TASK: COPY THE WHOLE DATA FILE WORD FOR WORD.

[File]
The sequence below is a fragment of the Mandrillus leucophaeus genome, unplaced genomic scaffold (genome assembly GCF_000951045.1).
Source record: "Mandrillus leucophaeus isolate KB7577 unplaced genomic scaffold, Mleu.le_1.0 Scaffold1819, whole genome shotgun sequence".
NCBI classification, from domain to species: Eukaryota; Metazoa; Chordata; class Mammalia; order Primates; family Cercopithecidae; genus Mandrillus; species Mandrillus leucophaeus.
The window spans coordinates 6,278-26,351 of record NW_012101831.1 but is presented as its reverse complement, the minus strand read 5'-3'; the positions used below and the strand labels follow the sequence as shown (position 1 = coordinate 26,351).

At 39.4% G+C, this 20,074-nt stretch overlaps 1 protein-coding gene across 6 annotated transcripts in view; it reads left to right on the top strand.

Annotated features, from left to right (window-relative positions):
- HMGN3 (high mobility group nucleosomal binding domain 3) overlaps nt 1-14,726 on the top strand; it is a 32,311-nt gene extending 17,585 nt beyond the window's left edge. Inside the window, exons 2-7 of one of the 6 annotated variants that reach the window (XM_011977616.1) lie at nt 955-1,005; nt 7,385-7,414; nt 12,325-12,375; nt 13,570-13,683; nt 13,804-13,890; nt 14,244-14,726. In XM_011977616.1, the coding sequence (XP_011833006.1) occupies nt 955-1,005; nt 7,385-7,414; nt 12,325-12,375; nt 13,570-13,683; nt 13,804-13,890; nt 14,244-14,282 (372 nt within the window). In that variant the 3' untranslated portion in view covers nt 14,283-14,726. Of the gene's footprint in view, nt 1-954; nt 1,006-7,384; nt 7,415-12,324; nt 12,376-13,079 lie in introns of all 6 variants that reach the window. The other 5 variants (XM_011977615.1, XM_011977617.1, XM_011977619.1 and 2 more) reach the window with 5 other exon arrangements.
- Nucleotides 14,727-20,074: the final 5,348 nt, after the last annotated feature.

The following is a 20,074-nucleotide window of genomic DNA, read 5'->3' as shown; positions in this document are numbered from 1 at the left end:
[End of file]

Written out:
The sequence below is a fragment of the Mandrillus leucophaeus genome, unplaced genomic scaffold (genome assembly GCF_000951045.1).
Source record: "Mandrillus leucophaeus isolate KB7577 unplaced genomic scaffold, Mleu.le_1.0 Scaffold1819, whole genome shotgun sequence".
NCBI classification, from domain to species: Eukaryota; Metazoa; Chordata; class Mammalia; order Primates; family Cercopithecidae; genus Mandrillus; species Mandrillus leucophaeus.
The window spans coordinates 6,278-26,351 of record NW_012101831.1 but is presented as its reverse complement, the minus strand read 5'-3'; the positions used below and the strand labels follow the sequence as shown (position 1 = coordinate 26,351).

At 39.4% G+C, this 20,074-nt stretch overlaps 1 protein-coding gene across 6 annotated transcripts in view; it reads left to right on the top strand.

Annotated features, from left to right (window-relative positions):
- HMGN3 (high mobility group nucleosomal binding domain 3) overlaps nt 1-14,726 on the top strand; it is a 32,311-nt gene extending 17,585 nt beyond the window's left edge. Inside the window, exons 2-7 of one of the 6 annotated variants that reach the window (XM_011977616.1) lie at nt 955-1,005; nt 7,385-7,414; nt 12,325-12,375; nt 13,570-13,683; nt 13,804-13,890; nt 14,244-14,726. In XM_011977616.1, the coding sequence (XP_011833006.1) occupies nt 955-1,005; nt 7,385-7,414; nt 12,325-12,375; nt 13,570-13,683; nt 13,804-13,890; nt 14,244-14,282 (372 nt within the window). In that variant the 3' untranslated portion in view covers nt 14,283-14,726. Of the gene's footprint in view, nt 1-954; nt 1,006-7,384; nt 7,415-12,324; nt 12,376-13,079 lie in introns of all 6 variants that reach the window. The other 5 variants (XM_011977615.1, XM_011977617.1, XM_011977619.1 and 2 more) reach the window with 5 other exon arrangements.
- Nucleotides 14,727-20,074: the final 5,348 nt, after the last annotated feature.

The following is a 20,074-nucleotide window of genomic DNA, read 5'->3' as shown; positions in this document are numbered from 1 at the left end: